Arthur Miller's Influence On Society

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Many authors are influenced by what’s going on in the world around them. Historians will often examine literature from previous eras to give insight into what that time was like. Authors like Arthur Miller are often affected by whatever controversy is ailing the world at that period in time. Authors often will also write about the problems in their own personal lives. Therefore, Arthur Miller’s arguably most famous work, The Crucible, was influenced by the paranoia of communism in the 50s and his personal relationships.
Those who’ve read or seen The Crucible would make the obvious assumption that the play is based on the Salem witch trials. In 1692, the Puritans in Salem Massachusetts were terrified when accusations of witchcraft began to be thrown around. Women would confess and then accuse someone else. Eventually, a total of twenty innocent people were found guilty and hanged (Popkin 140). Similarly, in the 1950s, there were those who were associated with communism. Certain politicians who came into office such as Sen. Joseph McCarthy, began to instill fear into people by saying communists had infiltrated the american government. This soon became known as the Red Scare. It became somewhat of a witch hunt for communists. The House Un-American Activities Committee called people to testify and name names. People were as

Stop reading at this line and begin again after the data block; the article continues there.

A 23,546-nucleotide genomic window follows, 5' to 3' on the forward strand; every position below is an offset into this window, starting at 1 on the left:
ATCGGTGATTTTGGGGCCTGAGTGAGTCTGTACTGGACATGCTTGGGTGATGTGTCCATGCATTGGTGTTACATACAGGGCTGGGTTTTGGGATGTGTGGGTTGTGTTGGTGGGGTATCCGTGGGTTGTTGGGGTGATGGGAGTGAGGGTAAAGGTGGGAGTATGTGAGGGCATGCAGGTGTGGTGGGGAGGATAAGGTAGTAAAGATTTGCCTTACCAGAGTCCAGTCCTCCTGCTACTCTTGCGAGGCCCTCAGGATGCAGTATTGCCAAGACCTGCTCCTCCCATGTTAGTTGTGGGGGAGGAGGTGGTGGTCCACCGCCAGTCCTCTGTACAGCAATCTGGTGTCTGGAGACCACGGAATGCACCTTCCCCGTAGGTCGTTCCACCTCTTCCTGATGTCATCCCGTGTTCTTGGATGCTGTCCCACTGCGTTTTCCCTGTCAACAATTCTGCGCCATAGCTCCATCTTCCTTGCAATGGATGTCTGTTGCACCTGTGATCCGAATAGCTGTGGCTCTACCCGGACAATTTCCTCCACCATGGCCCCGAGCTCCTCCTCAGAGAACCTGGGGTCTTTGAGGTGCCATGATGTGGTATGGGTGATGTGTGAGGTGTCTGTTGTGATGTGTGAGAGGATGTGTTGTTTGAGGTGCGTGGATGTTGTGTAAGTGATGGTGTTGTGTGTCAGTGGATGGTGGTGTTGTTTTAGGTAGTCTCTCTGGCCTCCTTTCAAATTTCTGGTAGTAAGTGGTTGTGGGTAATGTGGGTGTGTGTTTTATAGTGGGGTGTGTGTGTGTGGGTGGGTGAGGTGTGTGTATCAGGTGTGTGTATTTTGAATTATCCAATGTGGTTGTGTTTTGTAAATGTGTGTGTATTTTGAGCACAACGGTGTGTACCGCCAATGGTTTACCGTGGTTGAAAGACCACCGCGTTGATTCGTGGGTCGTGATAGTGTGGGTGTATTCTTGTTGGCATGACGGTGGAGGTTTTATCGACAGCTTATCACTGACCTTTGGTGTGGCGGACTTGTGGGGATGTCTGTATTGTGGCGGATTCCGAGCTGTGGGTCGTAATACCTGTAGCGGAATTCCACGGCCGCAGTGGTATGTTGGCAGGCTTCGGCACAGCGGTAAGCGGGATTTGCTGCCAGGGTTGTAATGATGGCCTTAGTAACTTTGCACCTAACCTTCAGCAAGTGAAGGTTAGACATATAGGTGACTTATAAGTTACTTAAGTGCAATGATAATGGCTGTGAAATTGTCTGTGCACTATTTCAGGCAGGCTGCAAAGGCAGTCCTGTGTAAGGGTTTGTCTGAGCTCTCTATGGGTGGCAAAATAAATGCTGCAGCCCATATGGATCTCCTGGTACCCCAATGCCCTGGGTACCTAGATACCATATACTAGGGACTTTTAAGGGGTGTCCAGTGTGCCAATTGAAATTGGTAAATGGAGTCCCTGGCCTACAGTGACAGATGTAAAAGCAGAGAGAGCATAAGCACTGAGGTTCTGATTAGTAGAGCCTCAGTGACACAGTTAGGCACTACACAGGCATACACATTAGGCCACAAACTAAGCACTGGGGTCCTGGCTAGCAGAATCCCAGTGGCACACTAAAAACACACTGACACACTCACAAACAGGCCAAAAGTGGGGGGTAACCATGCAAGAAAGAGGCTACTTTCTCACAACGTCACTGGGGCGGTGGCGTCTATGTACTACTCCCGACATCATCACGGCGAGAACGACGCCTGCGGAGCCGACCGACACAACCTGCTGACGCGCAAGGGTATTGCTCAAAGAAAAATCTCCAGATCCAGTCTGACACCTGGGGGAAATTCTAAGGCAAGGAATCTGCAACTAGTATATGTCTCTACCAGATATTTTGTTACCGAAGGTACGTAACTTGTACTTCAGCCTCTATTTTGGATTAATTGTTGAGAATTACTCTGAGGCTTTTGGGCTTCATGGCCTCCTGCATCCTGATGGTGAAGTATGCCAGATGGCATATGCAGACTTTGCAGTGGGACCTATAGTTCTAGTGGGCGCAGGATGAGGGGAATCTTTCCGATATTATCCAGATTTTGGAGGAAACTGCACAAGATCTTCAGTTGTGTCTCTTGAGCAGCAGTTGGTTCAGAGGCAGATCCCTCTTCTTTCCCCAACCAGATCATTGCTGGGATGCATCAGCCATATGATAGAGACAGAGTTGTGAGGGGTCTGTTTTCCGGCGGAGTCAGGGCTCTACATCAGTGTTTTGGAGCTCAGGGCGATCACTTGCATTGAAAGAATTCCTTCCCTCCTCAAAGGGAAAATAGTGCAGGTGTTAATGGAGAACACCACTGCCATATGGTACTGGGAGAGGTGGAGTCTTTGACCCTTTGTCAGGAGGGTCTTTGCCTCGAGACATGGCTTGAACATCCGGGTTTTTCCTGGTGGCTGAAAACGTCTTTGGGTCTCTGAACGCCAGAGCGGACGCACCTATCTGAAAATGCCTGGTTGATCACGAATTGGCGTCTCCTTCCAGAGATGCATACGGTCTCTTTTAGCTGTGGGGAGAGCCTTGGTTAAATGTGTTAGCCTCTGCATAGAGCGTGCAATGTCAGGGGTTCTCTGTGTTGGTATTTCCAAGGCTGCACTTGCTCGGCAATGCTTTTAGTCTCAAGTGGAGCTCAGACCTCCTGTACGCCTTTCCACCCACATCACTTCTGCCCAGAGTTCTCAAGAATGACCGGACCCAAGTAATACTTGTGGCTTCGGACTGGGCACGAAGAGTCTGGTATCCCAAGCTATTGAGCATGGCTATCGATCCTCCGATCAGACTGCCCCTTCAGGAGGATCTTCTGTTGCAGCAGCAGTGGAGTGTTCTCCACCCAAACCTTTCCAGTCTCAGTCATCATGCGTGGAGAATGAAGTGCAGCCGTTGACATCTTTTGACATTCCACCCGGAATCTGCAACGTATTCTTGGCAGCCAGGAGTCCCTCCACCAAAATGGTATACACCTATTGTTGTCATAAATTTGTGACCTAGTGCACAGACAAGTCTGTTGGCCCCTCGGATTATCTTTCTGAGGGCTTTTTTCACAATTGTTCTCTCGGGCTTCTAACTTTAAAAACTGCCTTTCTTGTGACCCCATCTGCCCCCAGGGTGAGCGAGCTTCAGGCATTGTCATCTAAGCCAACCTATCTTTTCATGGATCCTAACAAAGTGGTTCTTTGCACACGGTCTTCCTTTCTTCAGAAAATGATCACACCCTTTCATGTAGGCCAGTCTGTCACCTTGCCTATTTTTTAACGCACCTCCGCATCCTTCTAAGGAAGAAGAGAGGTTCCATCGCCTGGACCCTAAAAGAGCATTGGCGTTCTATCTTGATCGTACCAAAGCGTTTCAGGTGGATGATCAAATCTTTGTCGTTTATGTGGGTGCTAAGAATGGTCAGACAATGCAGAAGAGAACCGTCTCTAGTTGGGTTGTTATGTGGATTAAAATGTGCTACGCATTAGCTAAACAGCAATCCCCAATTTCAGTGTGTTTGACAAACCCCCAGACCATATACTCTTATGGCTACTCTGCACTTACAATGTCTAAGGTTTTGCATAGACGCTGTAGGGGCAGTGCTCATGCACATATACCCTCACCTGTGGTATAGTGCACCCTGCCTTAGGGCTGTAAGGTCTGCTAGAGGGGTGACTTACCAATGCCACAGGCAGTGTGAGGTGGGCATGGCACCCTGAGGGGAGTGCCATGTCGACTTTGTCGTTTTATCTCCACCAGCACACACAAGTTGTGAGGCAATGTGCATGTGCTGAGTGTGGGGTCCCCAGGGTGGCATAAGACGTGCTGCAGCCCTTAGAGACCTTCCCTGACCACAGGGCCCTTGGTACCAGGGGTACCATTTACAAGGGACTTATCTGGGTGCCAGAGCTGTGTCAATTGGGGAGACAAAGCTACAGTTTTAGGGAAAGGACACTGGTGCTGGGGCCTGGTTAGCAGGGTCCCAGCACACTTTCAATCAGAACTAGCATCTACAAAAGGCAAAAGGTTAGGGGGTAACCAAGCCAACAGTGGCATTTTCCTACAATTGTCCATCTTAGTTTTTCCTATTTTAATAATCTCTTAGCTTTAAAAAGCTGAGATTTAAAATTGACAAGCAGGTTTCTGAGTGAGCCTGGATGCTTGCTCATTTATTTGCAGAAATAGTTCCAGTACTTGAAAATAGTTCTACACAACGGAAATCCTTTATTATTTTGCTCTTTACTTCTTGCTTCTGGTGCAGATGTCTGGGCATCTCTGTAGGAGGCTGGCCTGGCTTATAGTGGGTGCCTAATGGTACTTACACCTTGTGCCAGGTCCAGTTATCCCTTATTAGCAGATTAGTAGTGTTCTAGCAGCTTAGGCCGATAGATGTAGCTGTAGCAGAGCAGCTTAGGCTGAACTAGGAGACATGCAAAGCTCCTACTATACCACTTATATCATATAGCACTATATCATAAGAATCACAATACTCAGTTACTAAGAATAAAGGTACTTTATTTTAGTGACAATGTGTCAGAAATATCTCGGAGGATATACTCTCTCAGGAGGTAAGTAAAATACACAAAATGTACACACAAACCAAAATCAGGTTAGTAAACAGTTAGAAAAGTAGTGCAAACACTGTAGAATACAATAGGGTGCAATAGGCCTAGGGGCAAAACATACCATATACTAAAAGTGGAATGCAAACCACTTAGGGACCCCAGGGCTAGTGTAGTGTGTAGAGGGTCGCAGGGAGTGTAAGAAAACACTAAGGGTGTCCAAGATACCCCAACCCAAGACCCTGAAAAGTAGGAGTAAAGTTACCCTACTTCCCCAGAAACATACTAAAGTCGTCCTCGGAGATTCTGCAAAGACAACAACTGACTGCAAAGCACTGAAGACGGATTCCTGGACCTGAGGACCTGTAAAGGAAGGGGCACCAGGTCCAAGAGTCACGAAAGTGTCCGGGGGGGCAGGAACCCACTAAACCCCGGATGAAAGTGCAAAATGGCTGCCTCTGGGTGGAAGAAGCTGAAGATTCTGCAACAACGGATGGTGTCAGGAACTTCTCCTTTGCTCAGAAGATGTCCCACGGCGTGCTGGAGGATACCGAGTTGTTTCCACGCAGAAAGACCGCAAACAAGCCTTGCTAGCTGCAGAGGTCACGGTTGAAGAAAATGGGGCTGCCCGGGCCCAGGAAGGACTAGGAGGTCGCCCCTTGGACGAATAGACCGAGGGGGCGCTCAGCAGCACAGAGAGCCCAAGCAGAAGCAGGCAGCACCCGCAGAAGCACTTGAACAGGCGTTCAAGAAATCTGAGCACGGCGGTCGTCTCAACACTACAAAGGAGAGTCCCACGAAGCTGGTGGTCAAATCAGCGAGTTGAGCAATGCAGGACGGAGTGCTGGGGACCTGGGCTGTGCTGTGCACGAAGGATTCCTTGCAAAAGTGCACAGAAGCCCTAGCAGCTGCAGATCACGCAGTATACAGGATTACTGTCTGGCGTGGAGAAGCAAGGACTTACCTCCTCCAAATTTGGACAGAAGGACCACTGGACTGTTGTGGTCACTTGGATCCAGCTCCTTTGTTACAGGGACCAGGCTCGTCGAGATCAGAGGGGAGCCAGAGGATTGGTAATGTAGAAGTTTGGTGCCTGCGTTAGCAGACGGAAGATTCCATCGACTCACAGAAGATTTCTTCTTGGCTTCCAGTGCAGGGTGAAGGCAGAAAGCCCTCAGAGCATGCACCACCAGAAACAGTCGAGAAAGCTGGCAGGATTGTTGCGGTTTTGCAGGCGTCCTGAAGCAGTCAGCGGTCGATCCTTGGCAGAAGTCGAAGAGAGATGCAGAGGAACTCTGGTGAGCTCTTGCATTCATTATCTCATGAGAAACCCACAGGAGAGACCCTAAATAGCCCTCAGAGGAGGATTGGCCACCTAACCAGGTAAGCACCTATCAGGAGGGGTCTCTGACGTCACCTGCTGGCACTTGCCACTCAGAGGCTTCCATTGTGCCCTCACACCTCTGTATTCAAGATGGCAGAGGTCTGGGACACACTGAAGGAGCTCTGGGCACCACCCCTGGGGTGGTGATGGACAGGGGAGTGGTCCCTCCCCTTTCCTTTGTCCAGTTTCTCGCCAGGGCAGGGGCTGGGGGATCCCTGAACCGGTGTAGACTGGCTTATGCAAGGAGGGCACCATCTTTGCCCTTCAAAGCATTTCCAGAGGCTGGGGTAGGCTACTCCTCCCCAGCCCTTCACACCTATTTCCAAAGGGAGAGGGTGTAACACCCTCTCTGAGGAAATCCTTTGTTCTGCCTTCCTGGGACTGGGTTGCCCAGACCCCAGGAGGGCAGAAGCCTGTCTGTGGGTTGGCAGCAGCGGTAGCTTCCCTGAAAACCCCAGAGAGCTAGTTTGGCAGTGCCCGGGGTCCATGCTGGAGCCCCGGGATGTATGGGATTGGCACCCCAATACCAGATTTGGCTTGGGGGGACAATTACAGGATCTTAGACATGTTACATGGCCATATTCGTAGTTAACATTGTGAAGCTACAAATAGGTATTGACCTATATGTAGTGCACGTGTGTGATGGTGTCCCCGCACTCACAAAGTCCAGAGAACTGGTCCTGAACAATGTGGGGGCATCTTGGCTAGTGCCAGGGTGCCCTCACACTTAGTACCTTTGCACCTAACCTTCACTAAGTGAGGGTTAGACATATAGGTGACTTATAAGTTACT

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The Crucible was a bold play;it was critiqued harshly. Some critics even called Miller a “problem playwright”(“Why I Wrote the Crucible” 5). Eventually Miller along with actors and directors were questioned about being or knowing of communist sympathizers. Popkin says that “Miller was a somewhat unfriendly witness before a congressional committee in 1956. He described his own flirtation with communism but refused to give the names of communists he had known. He was ultimately absolved of the charge of contempt of the
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